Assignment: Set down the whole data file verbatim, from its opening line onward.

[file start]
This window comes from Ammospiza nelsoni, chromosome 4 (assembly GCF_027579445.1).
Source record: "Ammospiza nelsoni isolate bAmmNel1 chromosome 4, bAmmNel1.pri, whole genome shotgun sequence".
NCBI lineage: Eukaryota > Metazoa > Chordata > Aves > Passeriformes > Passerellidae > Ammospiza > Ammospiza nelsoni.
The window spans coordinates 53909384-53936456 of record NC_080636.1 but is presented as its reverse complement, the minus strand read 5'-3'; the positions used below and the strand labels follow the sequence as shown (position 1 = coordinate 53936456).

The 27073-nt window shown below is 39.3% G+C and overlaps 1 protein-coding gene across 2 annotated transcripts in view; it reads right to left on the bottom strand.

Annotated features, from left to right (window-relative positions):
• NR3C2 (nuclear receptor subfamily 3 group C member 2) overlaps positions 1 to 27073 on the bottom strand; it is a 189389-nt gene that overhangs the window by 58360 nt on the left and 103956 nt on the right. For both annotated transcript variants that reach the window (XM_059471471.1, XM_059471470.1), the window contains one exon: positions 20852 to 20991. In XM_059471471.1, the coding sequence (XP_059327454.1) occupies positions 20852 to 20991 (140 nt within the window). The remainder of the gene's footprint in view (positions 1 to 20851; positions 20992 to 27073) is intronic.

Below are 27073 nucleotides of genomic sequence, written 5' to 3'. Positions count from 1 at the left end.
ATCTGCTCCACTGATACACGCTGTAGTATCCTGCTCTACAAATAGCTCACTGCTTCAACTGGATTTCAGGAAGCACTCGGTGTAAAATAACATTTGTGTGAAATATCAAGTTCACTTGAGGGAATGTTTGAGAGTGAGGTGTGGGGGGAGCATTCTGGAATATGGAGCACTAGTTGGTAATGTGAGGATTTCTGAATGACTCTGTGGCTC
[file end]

This window comes from Ammospiza nelsoni, chromosome 4 (assembly GCF_027579445.1).
Source record: "Ammospiza nelsoni isolate bAmmNel1 chromosome 4, bAmmNel1.pri, whole genome shotgun sequence".
NCBI lineage: Eukaryota > Metazoa > Chordata > Aves > Passeriformes > Passerellidae > Ammospiza > Ammospiza nelsoni.
The window spans coordinates 53909384-53936456 of record NC_080636.1 but is presented as its reverse complement, the minus strand read 5'-3'; the positions used below and the strand labels follow the sequence as shown (position 1 = coordinate 53936456).

The 27073-nt window shown below is 39.3% G+C and overlaps 1 protein-coding gene across 2 annotated transcripts in view; it reads right to left on the bottom strand.

Annotated features, from left to right (window-relative positions):
• NR3C2 (nuclear receptor subfamily 3 group C member 2) overlaps positions 1 to 27073 on the bottom strand; it is a 189389-nt gene that overhangs the window by 58360 nt on the left and 103956 nt on the right. For both annotated transcript variants that reach the window (XM_059471471.1, XM_059471470.1), the window contains one exon: positions 20852 to 20991. In XM_059471471.1, the coding sequence (XP_059327454.1) occupies positions 20852 to 20991 (140 nt within the window). The remainder of the gene's footprint in view (positions 1 to 20851; positions 20992 to 27073) is intronic.

Below are 27073 nucleotides of genomic sequence, written 5' to 3'. Positions count from 1 at the left end.
ATCTGCTCCACTGATACACGCTGTAGTATCCTGCTCTACAAATAGCTCACTGCTTCAACTGGATTTCAGGAAGCACTCGGTGTAAAATAACATTTGTGTGAAATATCAAGTTCACTTGAGGGAATGTTTGAGAGTGAGGTGTGGGGGGAGCATTCTGGAATATGGAGCACTAGTTGGTAATGTGAGGATTTCTGAATGACTCTGTGGCTC